March 21, 2017
I recently saw highlights from a report by ABI research. I am very familiar with that firm and have spoken with many of their subject matter experts about a variety of topics. While I think they are well entrenched in many industries, and have some of the best experts around, sometimes I think their analysis may be a bit off the mark.
For example, the firm recently did a research report on the transition to 5G. while it was pretty spot-on about how 5G will be a gradual transition, I’m not so sure they are right about 4G predictions – at least concerning the time frame.
The report implies that 4G, and its enhancements over the next few years as 5G emerges, will offer some of the same advancements that 5G will eventually offer. I have to wonder about that. I think that may be true in some of the more generic platforms, such as social media and text/voice. But I am not so sure it will be able to handle the data tsunami that is ramping up – especially with multimedia.
There are some issues with the present 4G, such as latency, modulation schemes and some others. Not that people aren’t working on that. Some advanced “4G+” platforms have shown promise in dealing with such challenges. But so far, they are mostly in the lab or out in a test scenario.
ABI says LTE carries about 67 percent of all mobile traffic currently. Well, I can tell you this; while that may be true, my 4G connections leave a lot to be desired when it comes to speed. And that speed is all over the map, depending upon where and when. ABI claims that by 2022 LTE will carry 82 percent of all mobile traffic. While that also may be true, the QoS of that number will leave a lot to be desired. So, just because the number is plausible, it isn’t just always about the numbers.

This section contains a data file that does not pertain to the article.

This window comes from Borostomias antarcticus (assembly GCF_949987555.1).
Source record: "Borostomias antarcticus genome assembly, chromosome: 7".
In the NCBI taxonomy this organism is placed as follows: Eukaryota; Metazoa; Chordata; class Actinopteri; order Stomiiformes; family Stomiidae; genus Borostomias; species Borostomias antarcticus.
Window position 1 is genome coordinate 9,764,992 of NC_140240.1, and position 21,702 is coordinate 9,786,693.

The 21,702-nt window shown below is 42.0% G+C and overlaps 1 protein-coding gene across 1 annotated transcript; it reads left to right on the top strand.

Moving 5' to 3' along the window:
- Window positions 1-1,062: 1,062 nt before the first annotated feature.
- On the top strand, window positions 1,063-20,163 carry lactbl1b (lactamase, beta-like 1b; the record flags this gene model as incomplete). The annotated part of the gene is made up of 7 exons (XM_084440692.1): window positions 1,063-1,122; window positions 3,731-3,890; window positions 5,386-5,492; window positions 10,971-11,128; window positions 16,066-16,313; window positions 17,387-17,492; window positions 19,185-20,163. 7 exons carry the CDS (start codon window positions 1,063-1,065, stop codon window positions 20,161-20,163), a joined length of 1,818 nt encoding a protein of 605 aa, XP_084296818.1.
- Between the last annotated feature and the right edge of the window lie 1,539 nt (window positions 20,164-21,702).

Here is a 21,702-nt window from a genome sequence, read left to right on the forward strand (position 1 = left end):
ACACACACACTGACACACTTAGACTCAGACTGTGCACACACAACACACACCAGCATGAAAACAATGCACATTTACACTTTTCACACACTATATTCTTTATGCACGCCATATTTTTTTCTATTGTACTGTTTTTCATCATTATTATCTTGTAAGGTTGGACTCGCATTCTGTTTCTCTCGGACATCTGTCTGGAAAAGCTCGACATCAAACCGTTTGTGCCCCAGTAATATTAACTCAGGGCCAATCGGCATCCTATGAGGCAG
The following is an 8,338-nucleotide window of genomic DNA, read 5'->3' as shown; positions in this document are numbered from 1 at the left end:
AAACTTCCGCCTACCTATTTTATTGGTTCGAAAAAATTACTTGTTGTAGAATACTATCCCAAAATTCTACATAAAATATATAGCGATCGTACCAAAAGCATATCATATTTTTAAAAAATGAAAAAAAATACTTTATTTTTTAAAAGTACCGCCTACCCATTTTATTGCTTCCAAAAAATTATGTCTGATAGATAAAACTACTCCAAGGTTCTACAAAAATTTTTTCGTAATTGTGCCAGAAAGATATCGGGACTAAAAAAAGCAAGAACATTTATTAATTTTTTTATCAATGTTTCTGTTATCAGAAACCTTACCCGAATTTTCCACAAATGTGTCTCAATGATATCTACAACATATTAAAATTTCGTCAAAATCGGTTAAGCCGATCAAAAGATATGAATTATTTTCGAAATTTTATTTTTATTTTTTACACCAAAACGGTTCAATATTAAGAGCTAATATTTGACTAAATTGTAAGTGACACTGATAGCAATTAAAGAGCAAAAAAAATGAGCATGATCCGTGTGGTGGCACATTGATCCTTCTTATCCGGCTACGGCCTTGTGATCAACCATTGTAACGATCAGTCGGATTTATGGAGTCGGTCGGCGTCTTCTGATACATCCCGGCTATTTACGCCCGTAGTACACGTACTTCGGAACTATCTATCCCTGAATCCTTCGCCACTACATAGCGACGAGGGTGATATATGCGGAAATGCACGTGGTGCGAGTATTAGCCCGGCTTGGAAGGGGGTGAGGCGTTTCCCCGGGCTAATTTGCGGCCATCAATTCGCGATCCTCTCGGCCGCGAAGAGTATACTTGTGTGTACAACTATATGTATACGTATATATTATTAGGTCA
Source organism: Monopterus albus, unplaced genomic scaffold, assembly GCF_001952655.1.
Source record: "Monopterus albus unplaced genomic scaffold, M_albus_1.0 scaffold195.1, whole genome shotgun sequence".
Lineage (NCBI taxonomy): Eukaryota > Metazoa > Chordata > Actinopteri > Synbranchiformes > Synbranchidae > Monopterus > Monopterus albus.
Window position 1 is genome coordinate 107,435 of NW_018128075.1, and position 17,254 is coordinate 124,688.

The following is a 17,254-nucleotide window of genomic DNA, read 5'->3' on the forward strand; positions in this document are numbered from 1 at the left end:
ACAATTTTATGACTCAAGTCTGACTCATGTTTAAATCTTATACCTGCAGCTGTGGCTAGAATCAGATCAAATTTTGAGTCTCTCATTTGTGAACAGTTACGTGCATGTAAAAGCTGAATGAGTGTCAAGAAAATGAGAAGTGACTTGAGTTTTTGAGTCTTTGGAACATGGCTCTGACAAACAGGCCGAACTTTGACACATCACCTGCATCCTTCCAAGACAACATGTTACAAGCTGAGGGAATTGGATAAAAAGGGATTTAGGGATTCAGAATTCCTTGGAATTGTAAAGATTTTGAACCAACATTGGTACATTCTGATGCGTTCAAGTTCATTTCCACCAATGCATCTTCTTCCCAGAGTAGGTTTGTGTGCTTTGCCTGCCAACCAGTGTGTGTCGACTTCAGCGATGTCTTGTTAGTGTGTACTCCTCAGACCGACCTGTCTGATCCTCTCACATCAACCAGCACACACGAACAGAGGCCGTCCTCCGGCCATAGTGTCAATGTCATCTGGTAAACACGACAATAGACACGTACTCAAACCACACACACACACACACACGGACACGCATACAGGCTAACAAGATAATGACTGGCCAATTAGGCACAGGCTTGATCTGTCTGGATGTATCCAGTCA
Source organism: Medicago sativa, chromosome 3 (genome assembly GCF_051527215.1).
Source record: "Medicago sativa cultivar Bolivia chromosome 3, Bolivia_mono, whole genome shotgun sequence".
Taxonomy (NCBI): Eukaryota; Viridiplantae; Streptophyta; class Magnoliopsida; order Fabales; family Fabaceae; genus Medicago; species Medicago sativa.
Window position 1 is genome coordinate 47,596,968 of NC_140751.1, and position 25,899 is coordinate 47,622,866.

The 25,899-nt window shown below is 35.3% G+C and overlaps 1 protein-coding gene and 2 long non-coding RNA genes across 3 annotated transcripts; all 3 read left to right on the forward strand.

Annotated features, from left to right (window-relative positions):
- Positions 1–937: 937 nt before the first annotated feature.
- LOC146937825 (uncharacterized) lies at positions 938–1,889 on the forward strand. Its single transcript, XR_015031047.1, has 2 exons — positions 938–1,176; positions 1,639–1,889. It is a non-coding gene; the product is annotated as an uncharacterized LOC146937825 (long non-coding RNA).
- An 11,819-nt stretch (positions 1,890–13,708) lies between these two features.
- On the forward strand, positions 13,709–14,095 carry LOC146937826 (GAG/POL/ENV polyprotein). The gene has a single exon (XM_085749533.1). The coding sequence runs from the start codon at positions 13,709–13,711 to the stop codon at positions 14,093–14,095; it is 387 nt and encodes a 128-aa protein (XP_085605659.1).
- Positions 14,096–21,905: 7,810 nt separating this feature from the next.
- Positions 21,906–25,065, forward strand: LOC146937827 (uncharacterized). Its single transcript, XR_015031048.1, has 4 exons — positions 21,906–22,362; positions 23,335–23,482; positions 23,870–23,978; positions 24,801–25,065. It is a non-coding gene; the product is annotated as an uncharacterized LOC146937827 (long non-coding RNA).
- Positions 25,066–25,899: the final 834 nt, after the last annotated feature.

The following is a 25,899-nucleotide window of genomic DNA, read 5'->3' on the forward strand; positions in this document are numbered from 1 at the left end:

2022 is only two years past the inauguration year for 5G. it is pretty predictable that, in 2022, 5G will still be evolving. In fact, many experts I talk to say 5G won’t be the predominant wireless platform until late into the 2020’s, so saying 82 percent of all mobile traffic will still be 4G in 2022 is a pretty safe guess as a bounded statistic.
I think there is a pretty wide margin here. A couple of years at least. And if the numbers get better, that is good for all of us. If they get worse, well, we are all familiar with the promises versus delivery in the wireless arena.
The industry is developing gigabit LTE in response to the changing demand for bandwidth. Various schemes like carrier aggregation are part of that arsenal. But spectrum is still finite for LTE and latency always rears its ugly head. And that is more important than bandwidth for some apps, especially real-time ones.
Now don’t get me wrong. 4G LTE is here to stay. Especially in rural and sparsely populated sprawling areas. But in the densification arena, 4G LTE is likely to become strained.
Since 5G is going to start out mainly as point to point or point to multipoint, using mmWave, the coverage areas are relatively limited and sensitive. But deployment of hardware will eventually resolve that issue.
And, let’s not forget Edge Computing, which is going to become a very important metric that ideally lends itself to 5G.
In the end, the variations of 4G LTE will play alongside 5G. But at the very end, 5G will be the predominant, next generation platform for much of the wireless world and LTE will handle the back end in many cases.